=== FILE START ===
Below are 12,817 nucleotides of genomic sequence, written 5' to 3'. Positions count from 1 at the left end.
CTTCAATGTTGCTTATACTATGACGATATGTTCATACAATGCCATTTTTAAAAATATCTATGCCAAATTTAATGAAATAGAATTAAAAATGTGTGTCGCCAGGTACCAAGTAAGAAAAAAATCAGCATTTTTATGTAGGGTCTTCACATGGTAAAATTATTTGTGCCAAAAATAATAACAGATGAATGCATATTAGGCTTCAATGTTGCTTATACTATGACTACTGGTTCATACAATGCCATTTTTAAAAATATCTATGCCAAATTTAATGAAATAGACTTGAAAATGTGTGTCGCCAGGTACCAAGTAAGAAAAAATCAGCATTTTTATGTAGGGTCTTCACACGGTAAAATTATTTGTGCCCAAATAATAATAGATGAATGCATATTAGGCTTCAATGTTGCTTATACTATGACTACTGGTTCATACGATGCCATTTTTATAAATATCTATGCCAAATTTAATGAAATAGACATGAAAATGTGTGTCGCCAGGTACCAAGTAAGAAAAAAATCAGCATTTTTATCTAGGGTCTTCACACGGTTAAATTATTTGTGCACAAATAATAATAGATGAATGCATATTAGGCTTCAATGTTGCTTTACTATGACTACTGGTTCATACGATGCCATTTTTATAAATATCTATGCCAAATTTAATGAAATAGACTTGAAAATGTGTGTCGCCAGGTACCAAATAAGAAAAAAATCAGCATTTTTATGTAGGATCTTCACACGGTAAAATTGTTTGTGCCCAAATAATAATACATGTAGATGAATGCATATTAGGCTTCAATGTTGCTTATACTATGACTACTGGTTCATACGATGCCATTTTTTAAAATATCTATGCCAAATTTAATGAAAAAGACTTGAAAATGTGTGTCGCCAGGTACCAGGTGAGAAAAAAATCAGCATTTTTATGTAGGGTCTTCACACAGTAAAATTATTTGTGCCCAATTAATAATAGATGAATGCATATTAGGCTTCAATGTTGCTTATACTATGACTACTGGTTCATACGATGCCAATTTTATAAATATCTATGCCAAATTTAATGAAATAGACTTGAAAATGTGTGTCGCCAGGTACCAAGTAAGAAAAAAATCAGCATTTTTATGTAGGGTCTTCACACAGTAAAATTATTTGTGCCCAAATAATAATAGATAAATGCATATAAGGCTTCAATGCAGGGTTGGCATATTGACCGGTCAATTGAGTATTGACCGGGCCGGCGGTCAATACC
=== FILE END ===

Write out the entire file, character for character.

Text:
Below are 12,817 nucleotides of genomic sequence, written 5' to 3'. Positions count from 1 at the left end.
CTTCAATGTTGCTTATACTATGACGATATGTTCATACAATGCCATTTTTAAAAATATCTATGCCAAATTTAATGAAATAGAATTAAAAATGTGTGTCGCCAGGTACCAAGTAAGAAAAAAATCAGCATTTTTATGTAGGGTCTTCACATGGTAAAATTATTTGTGCCAAAAATAATAACAGATGAATGCATATTAGGCTTCAATGTTGCTTATACTATGACTACTGGTTCATACAATGCCATTTTTAAAAATATCTATGCCAAATTTAATGAAATAGACTTGAAAATGTGTGTCGCCAGGTACCAAGTAAGAAAAAATCAGCATTTTTATGTAGGGTCTTCACACGGTAAAATTATTTGTGCCCAAATAATAATAGATGAATGCATATTAGGCTTCAATGTTGCTTATACTATGACTACTGGTTCATACGATGCCATTTTTATAAATATCTATGCCAAATTTAATGAAATAGACATGAAAATGTGTGTCGCCAGGTACCAAGTAAGAAAAAAATCAGCATTTTTATCTAGGGTCTTCACACGGTTAAATTATTTGTGCACAAATAATAATAGATGAATGCATATTAGGCTTCAATGTTGCTTTACTATGACTACTGGTTCATACGATGCCATTTTTATAAATATCTATGCCAAATTTAATGAAATAGACTTGAAAATGTGTGTCGCCAGGTACCAAATAAGAAAAAAATCAGCATTTTTATGTAGGATCTTCACACGGTAAAATTGTTTGTGCCCAAATAATAATACATGTAGATGAATGCATATTAGGCTTCAATGTTGCTTATACTATGACTACTGGTTCATACGATGCCATTTTTTAAAATATCTATGCCAAATTTAATGAAAAAGACTTGAAAATGTGTGTCGCCAGGTACCAGGTGAGAAAAAAATCAGCATTTTTATGTAGGGTCTTCACACAGTAAAATTATTTGTGCCCAATTAATAATAGATGAATGCATATTAGGCTTCAATGTTGCTTATACTATGACTACTGGTTCATACGATGCCAATTTTATAAATATCTATGCCAAATTTAATGAAATAGACTTGAAAATGTGTGTCGCCAGGTACCAAGTAAGAAAAAAATCAGCATTTTTATGTAGGGTCTTCACACAGTAAAATTATTTGTGCCCAAATAATAATAGATAAATGCATATAAGGCTTCAATGCAGGGTTGGCATATTGACCGGTCAATTGAGTATTGACCGGGCCGGCGGTCAATACC